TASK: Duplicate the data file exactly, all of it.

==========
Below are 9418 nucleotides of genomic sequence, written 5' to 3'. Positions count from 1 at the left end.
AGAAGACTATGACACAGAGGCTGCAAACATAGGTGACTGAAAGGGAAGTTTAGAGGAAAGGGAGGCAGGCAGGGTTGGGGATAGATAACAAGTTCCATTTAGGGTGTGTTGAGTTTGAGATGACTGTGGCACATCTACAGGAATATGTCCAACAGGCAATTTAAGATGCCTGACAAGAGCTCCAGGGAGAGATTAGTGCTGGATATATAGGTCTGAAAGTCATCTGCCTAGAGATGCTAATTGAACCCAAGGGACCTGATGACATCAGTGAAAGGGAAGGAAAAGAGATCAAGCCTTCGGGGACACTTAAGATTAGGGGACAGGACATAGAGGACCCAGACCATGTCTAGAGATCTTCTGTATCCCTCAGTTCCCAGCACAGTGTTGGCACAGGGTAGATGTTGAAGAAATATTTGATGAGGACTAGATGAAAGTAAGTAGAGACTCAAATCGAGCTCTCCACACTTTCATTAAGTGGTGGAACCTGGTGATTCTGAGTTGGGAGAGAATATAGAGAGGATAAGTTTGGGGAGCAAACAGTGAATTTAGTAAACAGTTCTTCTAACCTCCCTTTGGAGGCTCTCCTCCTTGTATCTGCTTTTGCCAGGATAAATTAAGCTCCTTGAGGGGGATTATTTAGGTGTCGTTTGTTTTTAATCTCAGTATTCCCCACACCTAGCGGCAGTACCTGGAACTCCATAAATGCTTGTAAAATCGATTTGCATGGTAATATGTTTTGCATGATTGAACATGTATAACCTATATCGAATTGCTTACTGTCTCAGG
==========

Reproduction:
Below are 9418 nucleotides of genomic sequence, written 5' to 3'. Positions count from 1 at the left end.
AGAAGACTATGACACAGAGGCTGCAAACATAGGTGACTGAAAGGGAAGTTTAGAGGAAAGGGAGGCAGGCAGGGTTGGGGATAGATAACAAGTTCCATTTAGGGTGTGTTGAGTTTGAGATGACTGTGGCACATCTACAGGAATATGTCCAACAGGCAATTTAAGATGCCTGACAAGAGCTCCAGGGAGAGATTAGTGCTGGATATATAGGTCTGAAAGTCATCTGCCTAGAGATGCTAATTGAACCCAAGGGACCTGATGACATCAGTGAAAGGGAAGGAAAAGAGATCAAGCCTTCGGGGACACTTAAGATTAGGGGACAGGACATAGAGGACCCAGACCATGTCTAGAGATCTTCTGTATCCCTCAGTTCCCAGCACAGTGTTGGCACAGGGTAGATGTTGAAGAAATATTTGATGAGGACTAGATGAAAGTAAGTAGAGACTCAAATCGAGCTCTCCACACTTTCATTAAGTGGTGGAACCTGGTGATTCTGAGTTGGGAGAGAATATAGAGAGGATAAGTTTGGGGAGCAAACAGTGAATTTAGTAAACAGTTCTTCTAACCTCCCTTTGGAGGCTCTCCTCCTTGTATCTGCTTTTGCCAGGATAAATTAAGCTCCTTGAGGGGGATTATTTAGGTGTCGTTTGTTTTTAATCTCAGTATTCCCCACACCTAGCGGCAGTACCTGGAACTCCATAAATGCTTGTAAAATCGATTTGCATGGTAATATGTTTTGCATGATTGAACATGTATAACCTATATCGAATTGCTTACTGTCTCAGG